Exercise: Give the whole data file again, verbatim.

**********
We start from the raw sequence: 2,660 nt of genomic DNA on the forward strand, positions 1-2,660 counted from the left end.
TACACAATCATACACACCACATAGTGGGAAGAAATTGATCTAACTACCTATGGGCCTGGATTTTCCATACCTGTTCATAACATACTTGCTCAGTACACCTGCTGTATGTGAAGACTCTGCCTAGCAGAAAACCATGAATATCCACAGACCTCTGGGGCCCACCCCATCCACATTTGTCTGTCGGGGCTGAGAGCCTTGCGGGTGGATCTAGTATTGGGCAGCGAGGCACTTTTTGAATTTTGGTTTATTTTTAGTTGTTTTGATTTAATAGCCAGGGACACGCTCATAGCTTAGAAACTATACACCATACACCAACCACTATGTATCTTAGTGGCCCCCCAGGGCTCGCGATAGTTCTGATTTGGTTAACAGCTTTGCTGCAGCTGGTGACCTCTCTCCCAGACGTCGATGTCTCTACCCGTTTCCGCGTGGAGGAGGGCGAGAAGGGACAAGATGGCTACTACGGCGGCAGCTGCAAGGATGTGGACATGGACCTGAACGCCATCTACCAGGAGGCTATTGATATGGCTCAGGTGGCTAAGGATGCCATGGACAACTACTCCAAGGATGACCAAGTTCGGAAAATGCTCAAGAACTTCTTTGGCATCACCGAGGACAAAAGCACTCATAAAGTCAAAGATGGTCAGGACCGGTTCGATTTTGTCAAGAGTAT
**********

We start from the raw sequence: 2,660 nt of genomic DNA on the forward strand, positions 1-2,660 counted from the left end.
TACACAATCATACACACCACATAGTGGGAAGAAATTGATCTAACTACCTATGGGCCTGGATTTTCCATACCTGTTCATAACATACTTGCTCAGTACACCTGCTGTATGTGAAGACTCTGCCTAGCAGAAAACCATGAATATCCACAGACCTCTGGGGCCCACCCCATCCACATTTGTCTGTCGGGGCTGAGAGCCTTGCGGGTGGATCTAGTATTGGGCAGCGAGGCACTTTTTGAATTTTGGTTTATTTTTAGTTGTTTTGATTTAATAGCCAGGGACACGCTCATAGCTTAGAAACTATACACCATACACCAACCACTATGTATCTTAGTGGCCCCCCAGGGCTCGCGATAGTTCTGATTTGGTTAACAGCTTTGCTGCAGCTGGTGACCTCTCTCCCAGACGTCGATGTCTCTACCCGTTTCCGCGTGGAGGAGGGCGAGAAGGGACAAGATGGCTACTACGGCGGCAGCTGCAAGGATGTGGACATGGACCTGAACGCCATCTACCAGGAGGCTATTGATATGGCTCAGGTGGCTAAGGATGCCATGGACAACTACTCCAAGGATGACCAAGTTCGGAAAATGCTCAAGAACTTCTTTGGCATCACCGAGGACAAAAGCACTCATAAAGTCAAAGATGGTCAGGACCGGTTCGATTTTGTCAAGAGTAT